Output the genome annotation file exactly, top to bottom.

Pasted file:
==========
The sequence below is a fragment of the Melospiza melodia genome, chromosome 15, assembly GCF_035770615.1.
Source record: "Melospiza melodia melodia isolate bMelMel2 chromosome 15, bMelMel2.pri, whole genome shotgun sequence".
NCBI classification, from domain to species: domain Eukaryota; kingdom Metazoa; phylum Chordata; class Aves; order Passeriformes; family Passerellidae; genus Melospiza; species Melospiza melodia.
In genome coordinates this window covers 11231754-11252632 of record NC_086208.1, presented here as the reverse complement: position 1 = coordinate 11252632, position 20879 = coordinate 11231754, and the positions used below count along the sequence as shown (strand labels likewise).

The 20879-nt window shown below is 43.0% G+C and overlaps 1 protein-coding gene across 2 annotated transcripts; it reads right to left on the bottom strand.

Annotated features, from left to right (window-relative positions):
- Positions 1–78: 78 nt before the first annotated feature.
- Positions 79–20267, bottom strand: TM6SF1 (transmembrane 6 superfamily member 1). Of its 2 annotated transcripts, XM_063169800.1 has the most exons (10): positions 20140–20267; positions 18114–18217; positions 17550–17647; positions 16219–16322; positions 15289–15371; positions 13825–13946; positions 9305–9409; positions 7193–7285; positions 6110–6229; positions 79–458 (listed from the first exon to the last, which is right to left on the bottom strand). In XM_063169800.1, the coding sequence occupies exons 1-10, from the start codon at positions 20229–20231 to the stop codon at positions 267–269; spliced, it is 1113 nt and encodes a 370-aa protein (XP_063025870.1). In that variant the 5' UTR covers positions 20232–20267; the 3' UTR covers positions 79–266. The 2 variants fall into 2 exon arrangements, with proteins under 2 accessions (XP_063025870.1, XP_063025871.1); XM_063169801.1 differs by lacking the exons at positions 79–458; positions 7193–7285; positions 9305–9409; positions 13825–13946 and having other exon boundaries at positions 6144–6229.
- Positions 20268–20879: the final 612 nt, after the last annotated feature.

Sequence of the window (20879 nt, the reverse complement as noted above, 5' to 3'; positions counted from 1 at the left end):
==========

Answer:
The sequence below is a fragment of the Melospiza melodia genome, chromosome 15, assembly GCF_035770615.1.
Source record: "Melospiza melodia melodia isolate bMelMel2 chromosome 15, bMelMel2.pri, whole genome shotgun sequence".
NCBI classification, from domain to species: domain Eukaryota; kingdom Metazoa; phylum Chordata; class Aves; order Passeriformes; family Passerellidae; genus Melospiza; species Melospiza melodia.
In genome coordinates this window covers 11231754-11252632 of record NC_086208.1, presented here as the reverse complement: position 1 = coordinate 11252632, position 20879 = coordinate 11231754, and the positions used below count along the sequence as shown (strand labels likewise).

The 20879-nt window shown below is 43.0% G+C and overlaps 1 protein-coding gene across 2 annotated transcripts; it reads right to left on the bottom strand.

Annotated features, from left to right (window-relative positions):
- Positions 1–78: 78 nt before the first annotated feature.
- Positions 79–20267, bottom strand: TM6SF1 (transmembrane 6 superfamily member 1). Of its 2 annotated transcripts, XM_063169800.1 has the most exons (10): positions 20140–20267; positions 18114–18217; positions 17550–17647; positions 16219–16322; positions 15289–15371; positions 13825–13946; positions 9305–9409; positions 7193–7285; positions 6110–6229; positions 79–458 (listed from the first exon to the last, which is right to left on the bottom strand). In XM_063169800.1, the coding sequence occupies exons 1-10, from the start codon at positions 20229–20231 to the stop codon at positions 267–269; spliced, it is 1113 nt and encodes a 370-aa protein (XP_063025870.1). In that variant the 5' UTR covers positions 20232–20267; the 3' UTR covers positions 79–266. The 2 variants fall into 2 exon arrangements, with proteins under 2 accessions (XP_063025870.1, XP_063025871.1); XM_063169801.1 differs by lacking the exons at positions 79–458; positions 7193–7285; positions 9305–9409; positions 13825–13946 and having other exon boundaries at positions 6144–6229.
- Positions 20268–20879: the final 612 nt, after the last annotated feature.

Sequence of the window (20879 nt, the reverse complement as noted above, 5' to 3'; positions counted from 1 at the left end):